Andrew Robinson has been a key figure at Morson Training for eight years, progressing from a Training Support Manager to being the Business Manager at the company. We spoke to Andrew about his experience with Morson and the one thing he’d like to change about the rail industry:
What are your top three favourite moments at Morson Training?
The first one would be winning the Platinum Award for our quality assurance visit from NSAR. That was something that we’d worked hard towards. Ged, our CEO, tasked us with setting up a quality training division, based on delivering a good service, something that Matt’s passionate about and I’m really passionate about. To achieve that rating from the awarding body was something we were proud of.
The second one would be the Network Rail contract award, that is one of the biggest contracts that’s ever been awarded in the industry. It’s a real game changer and I think it gives us the opportunity to try and forge sustainable partnerships with lots of other training providers, to be a better partner to Network Rail and for us to be a good client to our partners. Everybody succeeds together because it’s more efficient, it’s more effective, and everybody wins.
The last one, is a bit of fun, we did a Born Survivor together, which was a 10K military assault course, and we did that for Andy Reid’s Standing Tall Foundation. There was a team of seven of us that went, all of different abilities and different fitness levels. What came out of that was a real cohesive team unit that, when we stuck together, we competed and actually we finished in a really good time. All happy, all covered in mud, all smiling faces, but just a bit of fun.
What is the most satisfying thing about your role at Morson Training?
It’s changed so much, from the moment I came in. It was originally a supporting role coming in to help Matt grow the business from its infancy. It’s changed now into a bit of everything. The business support/business manager role sees me doing a bit of everything across the business and I love that, it’s one of the things I enjoy most about my role.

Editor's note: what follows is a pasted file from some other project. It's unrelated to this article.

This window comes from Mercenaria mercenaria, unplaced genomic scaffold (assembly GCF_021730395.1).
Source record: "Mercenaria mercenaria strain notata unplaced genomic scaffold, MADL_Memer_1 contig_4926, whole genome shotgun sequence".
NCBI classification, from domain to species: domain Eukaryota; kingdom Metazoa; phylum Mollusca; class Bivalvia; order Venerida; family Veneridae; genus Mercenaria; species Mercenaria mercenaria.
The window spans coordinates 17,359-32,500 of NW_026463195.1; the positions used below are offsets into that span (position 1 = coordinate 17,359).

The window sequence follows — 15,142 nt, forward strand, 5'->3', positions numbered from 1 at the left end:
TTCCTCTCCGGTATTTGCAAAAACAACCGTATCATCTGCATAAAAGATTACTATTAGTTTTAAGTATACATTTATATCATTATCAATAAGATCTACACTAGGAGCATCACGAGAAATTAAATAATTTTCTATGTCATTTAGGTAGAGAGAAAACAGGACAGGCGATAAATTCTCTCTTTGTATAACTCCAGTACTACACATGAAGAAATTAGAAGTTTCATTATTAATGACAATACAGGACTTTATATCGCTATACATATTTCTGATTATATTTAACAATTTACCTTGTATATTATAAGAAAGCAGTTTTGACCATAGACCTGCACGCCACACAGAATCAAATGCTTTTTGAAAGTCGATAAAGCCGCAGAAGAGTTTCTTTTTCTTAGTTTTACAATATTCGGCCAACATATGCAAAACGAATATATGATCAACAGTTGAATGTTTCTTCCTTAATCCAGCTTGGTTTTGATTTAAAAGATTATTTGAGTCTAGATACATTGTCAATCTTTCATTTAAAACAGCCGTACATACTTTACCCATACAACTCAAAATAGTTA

We get involved in all sorts of different things from tenders to working with apprentices over the years. I’m really keen on helping people. The fact that we get involved in working with people in prisons. We do some work with ex-offenders, we work with the Violence Reduction Unit in London to help people get back into employment with our Morson London team.
That’s something I’m really proud of. It gives me a lot of satisfaction. I can go home, look at my wife and kids in the face and know that we’re doing something good, as well as being a good business. That means a lot to me.
What three words would you use to describe Morson Training?
The three words I’d use to describe Morson Training are team, determination, and solutions. I think to just expand on them a little bit. We are a team, we look after each other and we stick together. We get things done and I’m really proud of that. That sort of feeds into the determination because we keep going when things are tough, we don’t give up and solutions, we’re always looking for solutions. We’re looking for new innovations, looking for different ways to do things, and different services that we can offer.
What is the one thing you would change about the rail industry?
The one thing I would change about the rail industry is I’d love there to be more collaboration between companies at all levels. I think the infrastructure is so large and the industry is so varied. If we could all work together, we’d find ourselves all being more efficient, we’d create more opportunities for each other, and overall, we’d deliver a better functioning railway.
Do you think Morson is helping to make that change?
We’re certainly trying to help make a change. I think as part of the new Network Rail contract, we’re trying to build a supply chain. We’re not trying to own the industry or take over. That’s not the M.O. It’s very much a case of can we work together with partners? Can we build more partners? And just deliver a better service to Network Rail, all be part of a railway that moves forward and delivers for the people.